Neuronal correlates of spider phobia in a combined fNIRS‑EEG study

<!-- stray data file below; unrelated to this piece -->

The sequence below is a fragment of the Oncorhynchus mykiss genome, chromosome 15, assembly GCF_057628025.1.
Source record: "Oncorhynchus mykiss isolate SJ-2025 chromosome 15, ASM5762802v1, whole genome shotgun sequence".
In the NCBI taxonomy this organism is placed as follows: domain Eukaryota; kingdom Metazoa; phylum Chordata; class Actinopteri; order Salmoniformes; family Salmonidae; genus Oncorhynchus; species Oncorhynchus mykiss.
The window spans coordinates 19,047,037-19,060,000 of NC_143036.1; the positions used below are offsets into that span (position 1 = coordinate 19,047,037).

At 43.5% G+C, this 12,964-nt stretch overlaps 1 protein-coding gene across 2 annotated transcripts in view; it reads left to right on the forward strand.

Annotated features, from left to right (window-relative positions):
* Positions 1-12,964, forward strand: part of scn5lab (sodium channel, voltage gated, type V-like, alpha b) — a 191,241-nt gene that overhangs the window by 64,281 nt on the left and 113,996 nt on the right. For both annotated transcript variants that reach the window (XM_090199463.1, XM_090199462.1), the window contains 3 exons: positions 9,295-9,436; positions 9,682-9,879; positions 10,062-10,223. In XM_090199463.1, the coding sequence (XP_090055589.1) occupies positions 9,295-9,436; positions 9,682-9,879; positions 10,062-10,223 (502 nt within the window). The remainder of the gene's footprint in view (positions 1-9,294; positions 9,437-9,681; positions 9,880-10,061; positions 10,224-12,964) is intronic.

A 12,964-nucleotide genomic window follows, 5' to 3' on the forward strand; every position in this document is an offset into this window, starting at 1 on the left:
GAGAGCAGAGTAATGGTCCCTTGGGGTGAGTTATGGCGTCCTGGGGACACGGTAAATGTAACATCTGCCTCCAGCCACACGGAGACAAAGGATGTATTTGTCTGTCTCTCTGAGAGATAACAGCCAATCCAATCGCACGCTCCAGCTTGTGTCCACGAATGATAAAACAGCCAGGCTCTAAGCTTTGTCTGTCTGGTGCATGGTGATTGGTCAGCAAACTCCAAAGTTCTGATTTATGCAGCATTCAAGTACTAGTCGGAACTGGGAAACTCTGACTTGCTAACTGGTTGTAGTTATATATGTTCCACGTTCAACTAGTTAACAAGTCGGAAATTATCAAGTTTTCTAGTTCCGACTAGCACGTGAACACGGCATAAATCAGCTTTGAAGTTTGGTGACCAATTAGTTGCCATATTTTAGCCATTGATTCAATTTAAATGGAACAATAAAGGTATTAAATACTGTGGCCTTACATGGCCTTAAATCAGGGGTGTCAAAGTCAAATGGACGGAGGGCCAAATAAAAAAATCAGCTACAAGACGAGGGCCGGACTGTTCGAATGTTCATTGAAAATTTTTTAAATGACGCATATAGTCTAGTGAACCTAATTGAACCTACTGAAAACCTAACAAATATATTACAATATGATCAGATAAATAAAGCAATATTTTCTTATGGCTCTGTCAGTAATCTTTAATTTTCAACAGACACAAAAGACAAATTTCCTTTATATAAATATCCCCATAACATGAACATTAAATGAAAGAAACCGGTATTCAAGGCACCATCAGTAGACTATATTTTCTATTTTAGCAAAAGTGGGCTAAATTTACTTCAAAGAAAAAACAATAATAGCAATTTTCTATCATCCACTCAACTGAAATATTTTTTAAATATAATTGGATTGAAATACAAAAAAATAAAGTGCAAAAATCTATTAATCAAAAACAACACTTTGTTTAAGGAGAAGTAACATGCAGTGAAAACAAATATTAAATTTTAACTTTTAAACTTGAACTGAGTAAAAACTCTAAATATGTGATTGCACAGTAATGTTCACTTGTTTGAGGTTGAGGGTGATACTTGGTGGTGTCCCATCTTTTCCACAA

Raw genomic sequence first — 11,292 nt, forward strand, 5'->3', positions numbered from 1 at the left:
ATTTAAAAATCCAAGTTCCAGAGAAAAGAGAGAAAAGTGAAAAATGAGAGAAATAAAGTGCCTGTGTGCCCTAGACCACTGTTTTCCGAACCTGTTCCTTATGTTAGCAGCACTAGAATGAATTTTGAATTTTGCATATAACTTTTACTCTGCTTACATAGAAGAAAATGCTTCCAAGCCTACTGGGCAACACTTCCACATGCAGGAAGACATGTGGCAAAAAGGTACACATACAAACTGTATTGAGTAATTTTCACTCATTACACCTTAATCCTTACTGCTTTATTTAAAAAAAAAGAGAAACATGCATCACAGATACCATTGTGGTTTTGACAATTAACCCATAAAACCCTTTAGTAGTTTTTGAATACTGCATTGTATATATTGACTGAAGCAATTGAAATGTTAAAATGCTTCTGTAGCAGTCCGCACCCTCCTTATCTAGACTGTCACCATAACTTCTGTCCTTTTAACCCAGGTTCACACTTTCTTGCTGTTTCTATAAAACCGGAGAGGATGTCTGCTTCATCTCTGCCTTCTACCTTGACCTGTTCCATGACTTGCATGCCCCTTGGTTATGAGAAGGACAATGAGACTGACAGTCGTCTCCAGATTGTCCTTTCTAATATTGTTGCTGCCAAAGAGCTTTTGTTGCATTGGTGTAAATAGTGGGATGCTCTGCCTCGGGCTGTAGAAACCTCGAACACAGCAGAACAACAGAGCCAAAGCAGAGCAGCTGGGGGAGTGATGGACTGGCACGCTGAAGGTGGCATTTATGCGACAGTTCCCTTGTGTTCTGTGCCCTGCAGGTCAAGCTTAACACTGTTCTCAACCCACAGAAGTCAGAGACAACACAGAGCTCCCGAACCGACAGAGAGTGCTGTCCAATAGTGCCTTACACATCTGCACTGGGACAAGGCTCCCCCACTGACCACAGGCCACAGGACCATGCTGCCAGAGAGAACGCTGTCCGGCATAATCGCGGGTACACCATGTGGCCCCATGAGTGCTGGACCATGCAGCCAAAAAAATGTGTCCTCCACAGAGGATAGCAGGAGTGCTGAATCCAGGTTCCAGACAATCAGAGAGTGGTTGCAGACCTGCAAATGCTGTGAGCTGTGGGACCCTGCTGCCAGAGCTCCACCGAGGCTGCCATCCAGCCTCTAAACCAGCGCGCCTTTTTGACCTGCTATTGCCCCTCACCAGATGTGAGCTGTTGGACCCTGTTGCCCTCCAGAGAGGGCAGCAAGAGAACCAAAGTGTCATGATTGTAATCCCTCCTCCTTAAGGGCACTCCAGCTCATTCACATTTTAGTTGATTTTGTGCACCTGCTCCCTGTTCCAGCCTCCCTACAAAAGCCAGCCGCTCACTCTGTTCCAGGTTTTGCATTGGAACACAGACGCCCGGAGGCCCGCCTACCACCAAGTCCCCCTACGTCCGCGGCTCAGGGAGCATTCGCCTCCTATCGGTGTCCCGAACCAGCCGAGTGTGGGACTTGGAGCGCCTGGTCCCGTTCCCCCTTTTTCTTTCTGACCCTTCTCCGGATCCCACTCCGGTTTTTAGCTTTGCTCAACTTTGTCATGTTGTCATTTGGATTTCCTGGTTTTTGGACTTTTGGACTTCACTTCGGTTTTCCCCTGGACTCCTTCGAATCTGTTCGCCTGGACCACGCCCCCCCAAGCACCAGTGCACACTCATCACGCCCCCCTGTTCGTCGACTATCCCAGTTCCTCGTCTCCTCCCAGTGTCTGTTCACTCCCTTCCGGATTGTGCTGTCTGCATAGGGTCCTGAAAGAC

Specific phobia is associated with aberrant brain activation in confrontation paradigms with phobic stimuli. In previous EEG research enhanced event-related potentials (ERPs) in the latepositive potential (LPP) window have been observed. Further, studies with functional near-infrared spectroscopy (fNIRS) and fMRI suggest that spider phobia is associated with enhanced activation within cortical and subcortical areas. In the current study we investigated the neuronal correlates of spider phobia in a combined fNIRS-EEG study. To this end, 37 spider phobic patients (PP) and 32 healthy controls (HC) underwent a symptom provocation paradigm during which subjects watched video clips of spiders and domestic animals (confrontation phase) after being primed on the content of the video (anticipation phase). Simultaneously, fNIRS, EEG, electromyography (EMG), electrocardiography and behavioral measures were assessed. Results showed increased LPP amplitudes, increased hemodynamic responses in the cognitive control network, and increased EMG activity and heart rate during spider conditions in PP in comparison to HC. Furthermore, in behavioral ratings PP showed higher emotional distress and avoidance. Behavioral ratings, fNIRS and EEG data showed positive correlations on a between-subject as well as on a within-subject level. Our results merge the existing data on neurophysiological correlates of phobic stimulus processing in hemodynamic and electrophysiological research and extend those of static visual material (pictures) to dynamic visual material (videos).